Springboro superintendent resigns after financial allegations

District agrees to pay at least $92k in separation agreement.

Superintendent Dan Schroer resigned Friday after the Springboro Board of Education agreed to pay him $115,000 in a separation agreement reached two weeks after members abruptly placed him on leave.

The board met for 50 minutes behind closed doors Friday morning before releasing a statement that said a special audit will be done into “allegations of a financial nature.”

Springboro Community City Schools will hold back $22,000 from Schroer until completion of the special audit. That money would be used to reimburse the district for any findings for recovery of misspent funds, and any remainder then paid to Schroer.

“These allegations do not involve students and are not related in any way to other threatened litigation concerning the district, including the charges against John Austin Hopkins,” the statement continues.

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Hopkins is facing 36 counts of gross sexual imposition involving 28 first-grade girls in his gym classes last year. Schroer recommended Hopkins for the job.

According to Friday’s board statement, the financial allegations “have since been independently investigated and reported by Springboro Schools’ Board of Education to the district’s auditors, as well as the Ohio Department of Education.”

District officials refused to disclose details of the financial allegations.

“The actions taken during this special Board of Education meeting were done in the interest of both parties in order to avoid the cost of litigation,” the statement said. “While this situation is not ideal and the timing is unfortunate, Springboro Schools believes it has taken action that is appropriate to protect the financial interests of the district and its community members, while also serving in the best long-term interests of our students and staff.”

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Schroer was scheduled to make $154,000 this school year. The separation agreement requires the district to pay his health care coverage costs through July 2020.

In a letter dated Aug. 29, provided along with the separation agreement, Schroer wrote, ”Please be advised that I irrevocably resign my position with Springboro Community City School District for personal reasons effective at the close of business on August 30, 2019.”

Board member Charles Anderson was absent from Friday’s meeting.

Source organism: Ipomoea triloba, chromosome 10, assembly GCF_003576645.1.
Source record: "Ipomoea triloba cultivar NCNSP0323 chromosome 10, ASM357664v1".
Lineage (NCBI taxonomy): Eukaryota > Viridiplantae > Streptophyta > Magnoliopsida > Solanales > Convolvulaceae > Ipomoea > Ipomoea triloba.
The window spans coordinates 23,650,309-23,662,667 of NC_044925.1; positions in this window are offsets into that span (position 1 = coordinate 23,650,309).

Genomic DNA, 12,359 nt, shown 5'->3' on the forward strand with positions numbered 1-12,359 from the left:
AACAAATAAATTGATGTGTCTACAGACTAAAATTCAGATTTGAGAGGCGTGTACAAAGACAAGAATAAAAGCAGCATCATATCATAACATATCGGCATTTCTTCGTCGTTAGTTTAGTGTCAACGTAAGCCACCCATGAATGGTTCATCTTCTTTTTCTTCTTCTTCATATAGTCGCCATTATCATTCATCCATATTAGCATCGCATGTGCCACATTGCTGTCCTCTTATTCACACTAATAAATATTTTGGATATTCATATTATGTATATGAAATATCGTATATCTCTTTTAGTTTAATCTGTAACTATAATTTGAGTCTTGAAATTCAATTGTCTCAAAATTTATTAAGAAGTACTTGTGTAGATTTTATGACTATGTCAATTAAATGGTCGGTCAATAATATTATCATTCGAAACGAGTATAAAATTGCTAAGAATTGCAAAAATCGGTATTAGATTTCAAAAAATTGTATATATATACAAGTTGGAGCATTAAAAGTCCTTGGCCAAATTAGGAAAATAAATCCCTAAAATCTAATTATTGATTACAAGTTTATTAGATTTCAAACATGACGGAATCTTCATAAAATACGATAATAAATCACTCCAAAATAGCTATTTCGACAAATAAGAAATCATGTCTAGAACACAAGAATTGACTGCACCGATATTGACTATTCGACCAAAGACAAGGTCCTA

Board members voted on the “release and separation agreement” at the meeting, but officials did not release the terms until two hours after — following multiple public records requests from the Dayton Daily News.

The Dayton Daily News has requested numerous records from the district since Schroer was placed on leave, but the district has denied some of those requests.

Schroer was placed on paid leave Aug. 16 in an unanimous vote after the board met for almost two hours behind closed doors.

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Carrie Hester, previously the assistant superintendent for operations, will continue to serve as the district’s superintendent. The board named Hester acting superintendent immediately after putting Schroer on leave.

“The Board of Education will conduct a search to hire a superintendent during the latter part of this school year. The district looks forward to having its staff and teachers continue their focus on providing Springboro students with an excellent education,” the statement said.

Schroer, previously superintendent in the Margaretta school district near Sandusky, was also a candidate for the superintendent position with Dayton Public Schools in June 2016. He signed his first contract with the Springboro district in July 2016.

In December, the Springboro board gave him — and Floyd — a 4.8 percent raise and a $10,000 annuity.

Board Member Lisa Babb was the lone vote against the changes and Schroer’s new three-year contract in July.

To end the contract sooner, except due to “retirement, disability, resignation or death,” Schroer and the board could reach “mutual agreement,” according to the contract.

The contract also contained terms for removal for breach or “upon material failure of the superintendent to perform duties” of the contract or for reasons in state law.

The contract also entitled the board to end it by paying Schroer one year’s salary, “at any time without showing cause.”

There was no further comment Friday by the board.

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